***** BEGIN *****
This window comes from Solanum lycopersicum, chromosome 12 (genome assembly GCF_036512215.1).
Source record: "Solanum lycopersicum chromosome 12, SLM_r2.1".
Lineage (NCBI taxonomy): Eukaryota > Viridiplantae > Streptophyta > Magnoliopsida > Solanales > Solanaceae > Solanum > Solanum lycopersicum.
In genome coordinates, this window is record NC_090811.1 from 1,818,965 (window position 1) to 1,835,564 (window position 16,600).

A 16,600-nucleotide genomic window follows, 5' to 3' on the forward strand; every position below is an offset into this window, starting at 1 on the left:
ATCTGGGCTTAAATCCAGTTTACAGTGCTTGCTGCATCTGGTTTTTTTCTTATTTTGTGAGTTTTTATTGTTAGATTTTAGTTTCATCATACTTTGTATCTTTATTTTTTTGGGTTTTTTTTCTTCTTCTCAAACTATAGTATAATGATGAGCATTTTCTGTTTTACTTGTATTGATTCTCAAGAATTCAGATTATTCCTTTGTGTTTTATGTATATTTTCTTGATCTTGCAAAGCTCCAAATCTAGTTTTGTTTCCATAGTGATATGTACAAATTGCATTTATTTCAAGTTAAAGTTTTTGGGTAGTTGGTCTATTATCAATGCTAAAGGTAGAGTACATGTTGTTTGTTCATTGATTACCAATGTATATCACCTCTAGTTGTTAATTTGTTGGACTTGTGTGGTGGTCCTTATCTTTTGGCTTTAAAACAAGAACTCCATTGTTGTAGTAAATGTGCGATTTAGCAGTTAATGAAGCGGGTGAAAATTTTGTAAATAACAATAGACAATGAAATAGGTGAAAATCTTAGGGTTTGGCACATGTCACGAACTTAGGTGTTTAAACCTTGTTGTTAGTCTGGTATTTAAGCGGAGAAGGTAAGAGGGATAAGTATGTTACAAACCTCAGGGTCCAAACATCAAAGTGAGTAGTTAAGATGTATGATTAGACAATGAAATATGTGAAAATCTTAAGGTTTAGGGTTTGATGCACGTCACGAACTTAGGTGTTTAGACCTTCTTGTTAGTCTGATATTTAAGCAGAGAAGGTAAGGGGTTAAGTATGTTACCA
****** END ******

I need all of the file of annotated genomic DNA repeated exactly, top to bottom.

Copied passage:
This window comes from Solanum lycopersicum, chromosome 12 (genome assembly GCF_036512215.1).
Source record: "Solanum lycopersicum chromosome 12, SLM_r2.1".
Lineage (NCBI taxonomy): Eukaryota > Viridiplantae > Streptophyta > Magnoliopsida > Solanales > Solanaceae > Solanum > Solanum lycopersicum.
In genome coordinates, this window is record NC_090811.1 from 1,818,965 (window position 1) to 1,835,564 (window position 16,600).

A 16,600-nucleotide genomic window follows, 5' to 3' on the forward strand; every position below is an offset into this window, starting at 1 on the left:
ATCTGGGCTTAAATCCAGTTTACAGTGCTTGCTGCATCTGGTTTTTTTCTTATTTTGTGAGTTTTTATTGTTAGATTTTAGTTTCATCATACTTTGTATCTTTATTTTTTTGGGTTTTTTTTCTTCTTCTCAAACTATAGTATAATGATGAGCATTTTCTGTTTTACTTGTATTGATTCTCAAGAATTCAGATTATTCCTTTGTGTTTTATGTATATTTTCTTGATCTTGCAAAGCTCCAAATCTAGTTTTGTTTCCATAGTGATATGTACAAATTGCATTTATTTCAAGTTAAAGTTTTTGGGTAGTTGGTCTATTATCAATGCTAAAGGTAGAGTACATGTTGTTTGTTCATTGATTACCAATGTATATCACCTCTAGTTGTTAATTTGTTGGACTTGTGTGGTGGTCCTTATCTTTTGGCTTTAAAACAAGAACTCCATTGTTGTAGTAAATGTGCGATTTAGCAGTTAATGAAGCGGGTGAAAATTTTGTAAATAACAATAGACAATGAAATAGGTGAAAATCTTAGGGTTTGGCACATGTCACGAACTTAGGTGTTTAAACCTTGTTGTTAGTCTGGTATTTAAGCGGAGAAGGTAAGAGGGATAAGTATGTTACAAACCTCAGGGTCCAAACATCAAAGTGAGTAGTTAAGATGTATGATTAGACAATGAAATATGTGAAAATCTTAAGGTTTAGGGTTTGATGCACGTCACGAACTTAGGTGTTTAGACCTTCTTGTTAGTCTGATATTTAAGCAGAGAAGGTAAGGGGTTAAGTATGTTACCA